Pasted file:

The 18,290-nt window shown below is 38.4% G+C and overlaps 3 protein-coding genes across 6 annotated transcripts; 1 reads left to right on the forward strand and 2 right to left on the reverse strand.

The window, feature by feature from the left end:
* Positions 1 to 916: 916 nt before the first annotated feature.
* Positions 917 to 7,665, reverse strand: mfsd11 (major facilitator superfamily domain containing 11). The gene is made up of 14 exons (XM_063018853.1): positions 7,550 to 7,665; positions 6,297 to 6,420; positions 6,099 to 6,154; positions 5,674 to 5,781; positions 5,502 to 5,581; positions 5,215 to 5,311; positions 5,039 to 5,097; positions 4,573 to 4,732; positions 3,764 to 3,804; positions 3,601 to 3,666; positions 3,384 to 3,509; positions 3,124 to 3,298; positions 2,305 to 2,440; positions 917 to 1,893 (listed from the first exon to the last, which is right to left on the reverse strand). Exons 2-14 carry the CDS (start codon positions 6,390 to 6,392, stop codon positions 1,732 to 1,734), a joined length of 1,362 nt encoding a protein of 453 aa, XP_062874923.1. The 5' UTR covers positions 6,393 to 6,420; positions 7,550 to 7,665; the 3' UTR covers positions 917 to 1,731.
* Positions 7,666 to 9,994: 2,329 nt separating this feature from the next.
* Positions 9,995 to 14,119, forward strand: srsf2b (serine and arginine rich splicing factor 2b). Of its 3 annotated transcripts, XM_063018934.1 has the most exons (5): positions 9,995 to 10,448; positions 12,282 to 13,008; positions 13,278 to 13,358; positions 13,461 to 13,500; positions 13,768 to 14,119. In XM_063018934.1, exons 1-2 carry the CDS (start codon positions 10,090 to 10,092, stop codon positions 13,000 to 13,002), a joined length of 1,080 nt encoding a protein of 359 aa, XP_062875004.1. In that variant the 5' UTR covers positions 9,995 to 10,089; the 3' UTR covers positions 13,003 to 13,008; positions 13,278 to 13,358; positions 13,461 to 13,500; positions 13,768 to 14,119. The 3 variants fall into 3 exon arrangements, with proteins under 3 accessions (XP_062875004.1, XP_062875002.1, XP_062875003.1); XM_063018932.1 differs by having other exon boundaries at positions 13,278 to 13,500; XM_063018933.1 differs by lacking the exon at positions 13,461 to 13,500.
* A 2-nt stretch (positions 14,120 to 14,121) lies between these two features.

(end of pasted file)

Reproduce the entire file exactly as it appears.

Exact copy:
The 18,290-nt window shown below is 38.4% G+C and overlaps 3 protein-coding genes across 6 annotated transcripts; 1 reads left to right on the forward strand and 2 right to left on the reverse strand.

The window, feature by feature from the left end:
* Positions 1 to 916: 916 nt before the first annotated feature.
* Positions 917 to 7,665, reverse strand: mfsd11 (major facilitator superfamily domain containing 11). The gene is made up of 14 exons (XM_063018853.1): positions 7,550 to 7,665; positions 6,297 to 6,420; positions 6,099 to 6,154; positions 5,674 to 5,781; positions 5,502 to 5,581; positions 5,215 to 5,311; positions 5,039 to 5,097; positions 4,573 to 4,732; positions 3,764 to 3,804; positions 3,601 to 3,666; positions 3,384 to 3,509; positions 3,124 to 3,298; positions 2,305 to 2,440; positions 917 to 1,893 (listed from the first exon to the last, which is right to left on the reverse strand). Exons 2-14 carry the CDS (start codon positions 6,390 to 6,392, stop codon positions 1,732 to 1,734), a joined length of 1,362 nt encoding a protein of 453 aa, XP_062874923.1. The 5' UTR covers positions 6,393 to 6,420; positions 7,550 to 7,665; the 3' UTR covers positions 917 to 1,731.
* Positions 7,666 to 9,994: 2,329 nt separating this feature from the next.
* Positions 9,995 to 14,119, forward strand: srsf2b (serine and arginine rich splicing factor 2b). Of its 3 annotated transcripts, XM_063018934.1 has the most exons (5): positions 9,995 to 10,448; positions 12,282 to 13,008; positions 13,278 to 13,358; positions 13,461 to 13,500; positions 13,768 to 14,119. In XM_063018934.1, exons 1-2 carry the CDS (start codon positions 10,090 to 10,092, stop codon positions 13,000 to 13,002), a joined length of 1,080 nt encoding a protein of 359 aa, XP_062875004.1. In that variant the 5' UTR covers positions 9,995 to 10,089; the 3' UTR covers positions 13,003 to 13,008; positions 13,278 to 13,358; positions 13,461 to 13,500; positions 13,768 to 14,119. The 3 variants fall into 3 exon arrangements, with proteins under 3 accessions (XP_062875004.1, XP_062875002.1, XP_062875003.1); XM_063018932.1 differs by having other exon boundaries at positions 13,278 to 13,500; XM_063018933.1 differs by lacking the exon at positions 13,461 to 13,500.
* A 2-nt stretch (positions 14,120 to 14,121) lies between these two features.